Noise in the background of my AM radio

I know this might sound off topic but please read.
I have an AM radio which is plugged into power in the wall. There is a buzz noise in the background of whatever stations I listen to. I turned on one light in the house and all the sudden the noise disappeared. I turned that light off and the noise comes back. The switch of that light is giving scr atching noise when I switch it on/off. So if I keep the light on , I would not hear any noise. Why is that? Is there anything wrong with electrical w iring of the house?
Thanks
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On 7/15/2014 11:27 AM, leza wang wrote:

Try changing the switch. Might have dirty contacts. Be sure to turn off main power before changing switch. Safety first!
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On 7/15/2014 11:35 AM, Chuck wrote:

the noise occurs when the switch is off. Goes away when it is on. How would the contact affect that?
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1. This noise does not suggest dangerous defects in the house wiring. AM Radio is more vulnerable to interference than FM or digital radio.) 2. Cheap radio receivers are more vulnerable to interference than hi-fi receivers. One common remedy was to reverse polarity of the power plug, i.e. interchange the plug prongs connected to the power wire. 3. Chuck probably meant you should inspect the wall switch that silences the AM interference. At least, without touching, you could remove the face plate and see whether any wire is loose. (Nudge each wire with a wooden pencil -- not a metal conductor.) If you see any sign of malfunction, switch off the (fusebox) breaker controlling this switch and tighten all connections with a screwdriver (or else call an electrician.).
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On 7/15/2014 11:27 AM, leza wang wrote:

Dimmer switch or regular? What sort of bulb is in the fixture? Are you in a weak-signal area? My mother used to live in an area where the AM signals were always weak from every station, even a 50kW station less than 20 miles away, and it seemed that everything vaguely electrical in the neighborhood caused noises to come and go.
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leza wang wrote:

Hi, If so, remove the switch and take a look. Loose connection, maybe. Or wall switch is cheap just replace it and report back. My AM radio is NRD pro grade receiver I seldom use. It has noise blanker which is pretty effective.
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On 7/15/14, 11:27 AM, leza wang wrote:

If the switch were good, I'd wonder if was illuminated. Household switches with neon pilot lights became available 60 years ago and could probably interfere with an AM radio.

If the switch is scratchy, I'd replace it.
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That not an unusual circumstance. Any change in wiring conduction can cause antenna effects.
You can try unscrewing the light. If there is a problem with that circuit, that might indicate something. Or, unplug the light.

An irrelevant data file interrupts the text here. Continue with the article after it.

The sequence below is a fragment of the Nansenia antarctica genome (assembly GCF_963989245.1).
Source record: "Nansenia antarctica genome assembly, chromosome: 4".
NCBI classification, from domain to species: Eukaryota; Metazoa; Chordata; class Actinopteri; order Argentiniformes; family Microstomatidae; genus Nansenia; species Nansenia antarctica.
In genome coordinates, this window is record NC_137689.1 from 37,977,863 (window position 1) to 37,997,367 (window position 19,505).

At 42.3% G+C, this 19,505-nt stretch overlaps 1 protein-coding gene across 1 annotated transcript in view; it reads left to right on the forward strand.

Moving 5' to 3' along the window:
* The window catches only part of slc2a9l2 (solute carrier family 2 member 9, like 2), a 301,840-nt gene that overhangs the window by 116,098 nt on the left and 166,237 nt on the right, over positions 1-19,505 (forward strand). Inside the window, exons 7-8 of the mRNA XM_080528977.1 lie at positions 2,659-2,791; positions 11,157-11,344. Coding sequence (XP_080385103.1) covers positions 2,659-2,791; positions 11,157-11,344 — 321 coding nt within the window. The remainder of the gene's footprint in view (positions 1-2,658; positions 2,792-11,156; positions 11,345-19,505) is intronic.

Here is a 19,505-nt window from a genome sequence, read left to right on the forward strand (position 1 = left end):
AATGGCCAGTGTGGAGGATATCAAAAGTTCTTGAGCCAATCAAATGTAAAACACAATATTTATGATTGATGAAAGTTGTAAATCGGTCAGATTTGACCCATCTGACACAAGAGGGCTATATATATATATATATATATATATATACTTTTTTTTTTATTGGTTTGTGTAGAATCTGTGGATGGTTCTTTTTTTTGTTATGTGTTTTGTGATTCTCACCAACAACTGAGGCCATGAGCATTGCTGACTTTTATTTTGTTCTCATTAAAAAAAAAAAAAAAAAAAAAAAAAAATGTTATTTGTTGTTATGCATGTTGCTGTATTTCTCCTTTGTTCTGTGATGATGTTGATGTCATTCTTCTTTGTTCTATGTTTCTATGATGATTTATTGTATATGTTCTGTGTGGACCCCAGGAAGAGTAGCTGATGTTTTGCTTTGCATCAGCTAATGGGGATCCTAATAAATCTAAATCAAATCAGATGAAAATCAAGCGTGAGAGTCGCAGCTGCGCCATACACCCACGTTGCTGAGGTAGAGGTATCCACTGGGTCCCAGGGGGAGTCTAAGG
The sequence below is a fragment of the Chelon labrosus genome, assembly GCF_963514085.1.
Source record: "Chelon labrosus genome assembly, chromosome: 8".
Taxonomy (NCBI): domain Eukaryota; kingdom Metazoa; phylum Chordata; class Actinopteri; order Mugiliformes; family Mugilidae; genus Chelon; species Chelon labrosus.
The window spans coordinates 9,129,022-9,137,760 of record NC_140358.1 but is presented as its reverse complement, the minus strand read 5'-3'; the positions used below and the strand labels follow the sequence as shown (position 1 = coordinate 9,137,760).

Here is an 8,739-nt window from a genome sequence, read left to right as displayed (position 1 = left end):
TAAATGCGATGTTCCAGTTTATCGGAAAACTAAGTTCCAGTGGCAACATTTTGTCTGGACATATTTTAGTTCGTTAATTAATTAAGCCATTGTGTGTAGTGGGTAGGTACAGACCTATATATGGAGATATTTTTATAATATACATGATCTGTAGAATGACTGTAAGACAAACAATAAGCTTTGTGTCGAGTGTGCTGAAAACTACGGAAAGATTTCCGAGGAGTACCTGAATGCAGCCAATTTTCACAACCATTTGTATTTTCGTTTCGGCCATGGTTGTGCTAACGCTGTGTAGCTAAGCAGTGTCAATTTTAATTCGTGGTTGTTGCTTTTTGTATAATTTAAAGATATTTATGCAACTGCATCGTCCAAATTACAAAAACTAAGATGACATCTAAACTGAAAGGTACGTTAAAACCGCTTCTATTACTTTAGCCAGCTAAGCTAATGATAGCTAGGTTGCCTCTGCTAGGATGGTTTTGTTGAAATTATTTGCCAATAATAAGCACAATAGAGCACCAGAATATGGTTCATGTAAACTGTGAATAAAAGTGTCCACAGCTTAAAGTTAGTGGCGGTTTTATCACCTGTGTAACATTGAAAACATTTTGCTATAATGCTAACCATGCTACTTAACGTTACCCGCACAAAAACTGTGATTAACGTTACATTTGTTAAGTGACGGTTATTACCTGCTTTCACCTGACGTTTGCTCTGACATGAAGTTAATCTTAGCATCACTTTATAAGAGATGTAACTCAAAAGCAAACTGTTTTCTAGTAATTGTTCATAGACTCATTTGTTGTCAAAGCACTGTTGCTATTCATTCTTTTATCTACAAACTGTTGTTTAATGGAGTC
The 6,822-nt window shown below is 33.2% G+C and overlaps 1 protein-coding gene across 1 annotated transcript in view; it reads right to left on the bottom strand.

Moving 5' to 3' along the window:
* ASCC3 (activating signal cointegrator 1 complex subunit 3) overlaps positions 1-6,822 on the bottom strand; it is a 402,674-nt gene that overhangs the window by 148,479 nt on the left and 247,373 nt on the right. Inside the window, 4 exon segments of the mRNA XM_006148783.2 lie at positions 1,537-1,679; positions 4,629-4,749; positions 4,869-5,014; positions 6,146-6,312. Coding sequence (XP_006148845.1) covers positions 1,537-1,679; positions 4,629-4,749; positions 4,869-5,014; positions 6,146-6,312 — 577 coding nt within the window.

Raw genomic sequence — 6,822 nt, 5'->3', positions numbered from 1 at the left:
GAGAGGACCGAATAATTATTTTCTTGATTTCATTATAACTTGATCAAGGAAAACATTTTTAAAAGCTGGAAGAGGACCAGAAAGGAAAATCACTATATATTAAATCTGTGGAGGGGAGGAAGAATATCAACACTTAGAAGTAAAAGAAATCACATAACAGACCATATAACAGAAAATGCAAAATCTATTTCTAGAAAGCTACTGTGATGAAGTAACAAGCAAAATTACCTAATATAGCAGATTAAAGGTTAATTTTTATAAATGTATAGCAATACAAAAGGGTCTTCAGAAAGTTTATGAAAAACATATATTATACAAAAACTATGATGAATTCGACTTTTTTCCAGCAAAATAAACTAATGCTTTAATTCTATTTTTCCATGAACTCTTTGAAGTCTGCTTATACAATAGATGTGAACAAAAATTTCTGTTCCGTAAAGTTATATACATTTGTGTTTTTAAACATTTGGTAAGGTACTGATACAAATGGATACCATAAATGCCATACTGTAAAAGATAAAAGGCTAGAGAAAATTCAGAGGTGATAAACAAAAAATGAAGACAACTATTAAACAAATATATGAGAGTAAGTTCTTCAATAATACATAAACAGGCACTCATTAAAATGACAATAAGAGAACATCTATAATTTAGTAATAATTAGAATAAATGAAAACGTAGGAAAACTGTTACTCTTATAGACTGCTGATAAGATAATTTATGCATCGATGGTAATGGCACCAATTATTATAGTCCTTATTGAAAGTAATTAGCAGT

Greg
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On 7/15/2014 11:47 PM, gregz wrote:

What would that do? The light on FIXES the problem, not causes it.
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wrote:

The suggestion about the illuminated switch is important, because that little light is on when the switch is off. Many of the other suggestions seemed mostly to apply if the radio worked badly when the switch was on. Still, changing the switch is one obvious thing to do. Maybe there is a carbon trace inside the switch that allows a little bit of current to flow, erratically.
I have a 200 dollar table radio that, when the VCR right next to it is on, it interferes with the radio's sound. Of course there is no real need to have a play-only VCR on when the radio is on, so I can just turn it off.
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I don't know why. But I'll add an anecdote. Sometimes there is loud background noise on AM recption. It disappears while the microwave xor the toaster over are running. Both appliances are on the same outlet across the house fro where the radio is plugged in. Eventually the noise disappears "on it's own".
So, in conclusion, it's not the switch, it's the power consumption.
m
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On Tue, 15 Jul 2014 08:27:33 -0700 (PDT), leza wang

Everyone seems to be guessing, so here is my guess - Some nearby device in your house is creating the noise on your power lines. It could be a TV, a florescent light, a plugin power supply for a cell phone or some other device, a computer, or practically anything. When you turn on the light controlled by the switch, that load drowns out the noise. If I am correct, there is no danger or problem with your house wiring. You just need to find the device creating the noise and unplug it or filter it. Try turning the switch on and then unscrewing the bulb in the light it controls. If the noise returns, it supports my theory that the electrical noise is being lowered by the load controlled by the switch and there is nothing wrong with the switch or wiring. Good luck.
Pat
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